Improved telescopes have permitted examination of planetary surfaces, the discovery of many faint stars, and the measurement of stellar distances. In the 19th century, spectroscopy yielded information about the chemical composition and the motions of astronomical objects. During the 20th century, increasingly larger telescopes have revealed the structure of galaxies and clusters of galaxies. New classes of astronomical equipment have been built, sensitive to a wide range of electromagnetic radiation (see Radar Astronomy; Radio Astronomy).
The Solar System
With the use of the telescope, many new members of the solar system were discovered, including Uranus in 1781, Neptune in 1846, and Pluto in 1930. The number of known planetary satellites has grown to more than 60. Space probes have discovered rings around Jupiter and new moons of that planet, Saturn, and Uranus.
The nearest star, Alpha Centauri, is about 260,000 times farther from the earth than is the sun. The first star distances were measured in 1838. Star masses can be determined for the sun and for some pairs of stars. Of the nearest stars, about 10 percent are brighter, larger, and more massive than the sun.
In the 1960s British astronomers Jocelyn Bell and Antony Hewish discovered pulsars, which are apparently the last stage before a star’s extinction as a black hole. In 1994 the Hubble Space Telescope provided the first convincing evidence of such a black hole. Scientists estimate that it has a mass 2.5 billion to 3.5 billion times that of the sun.
In the late 18th century, Sir William Herschel decided that the sun is one of a vast cloud of stars, called the Milky Way. A ray of light, moving at a speed of about 300,000 km/sec (about 186,000 mi/sec), would require 400,000 years to cross the Milky Way. The Milky Way is a spiral galaxy containing about a million million stars. The sun is located about 30,000 light-years from the center of the Milky Way.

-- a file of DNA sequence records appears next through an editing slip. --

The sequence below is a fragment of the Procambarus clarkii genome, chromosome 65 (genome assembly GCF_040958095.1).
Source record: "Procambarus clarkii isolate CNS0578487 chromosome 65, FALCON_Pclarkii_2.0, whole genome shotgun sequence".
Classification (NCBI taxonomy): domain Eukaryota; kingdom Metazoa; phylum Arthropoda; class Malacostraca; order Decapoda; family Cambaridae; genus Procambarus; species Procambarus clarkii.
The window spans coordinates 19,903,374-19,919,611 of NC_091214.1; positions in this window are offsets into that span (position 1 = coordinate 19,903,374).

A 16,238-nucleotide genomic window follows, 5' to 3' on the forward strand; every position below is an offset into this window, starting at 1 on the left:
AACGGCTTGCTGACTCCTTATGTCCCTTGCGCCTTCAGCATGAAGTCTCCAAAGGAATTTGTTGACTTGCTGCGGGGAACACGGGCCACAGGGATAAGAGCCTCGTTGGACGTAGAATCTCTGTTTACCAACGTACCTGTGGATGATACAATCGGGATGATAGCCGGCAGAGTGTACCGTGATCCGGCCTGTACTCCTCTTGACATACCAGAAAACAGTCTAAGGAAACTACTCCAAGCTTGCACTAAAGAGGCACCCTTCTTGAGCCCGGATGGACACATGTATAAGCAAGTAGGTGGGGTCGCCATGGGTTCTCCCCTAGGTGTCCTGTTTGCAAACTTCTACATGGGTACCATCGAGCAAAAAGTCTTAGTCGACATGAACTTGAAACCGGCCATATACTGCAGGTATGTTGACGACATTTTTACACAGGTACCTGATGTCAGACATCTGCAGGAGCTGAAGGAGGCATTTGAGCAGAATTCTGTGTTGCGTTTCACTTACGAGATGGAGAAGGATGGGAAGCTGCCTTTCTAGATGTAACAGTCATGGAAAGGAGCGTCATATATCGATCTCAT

The Milky Way is only one of many galaxies, some as far away as several billion light-years. Quasars, discovered in the 1950s with the use of radio telescopes, are believed by most astronomers to be the energetic nuclei of very distant galaxies. A quasar 12 billion light-years distant was discovered in 1991.
American astronomer Edwin Hubble showed that the galaxies are all moving away from the Milky Way, a fact indicating that the universe is expanding, and that it originated from an extremely hot, dense state of matter by an explosion called the big bang (see Cosmology).
ASTRONOMY & SPACE SCIENCE
Cosmology, science that studies the whole universe, including theories about its origin, evolution, structure, and future. The study of the origin of the universe and of astronomical systems, such as the solar system, is often called cosmogony.
Early Cosmological Theories
The Mesopotamians believed that the earth is the center of the universe. The motion of stars was explained by Greek thinkers Aristotle and Ptolemy as rotating crystal spheres. Although Greek astronomer Aristarchus of Sámos maintained that the earth revolves around the sun, the concept of the earth as the center of the universe held until Polish astronomer Nicolaus Copernicus proposed that the planets revolve around the sun, which he believed to be the center of the universe. He explained the motion of the stars by the rotation of the earth. English mathematician and physicist Sir Isaac Newton stated general laws of motion and gravitation, which he said are valid throughout the universe.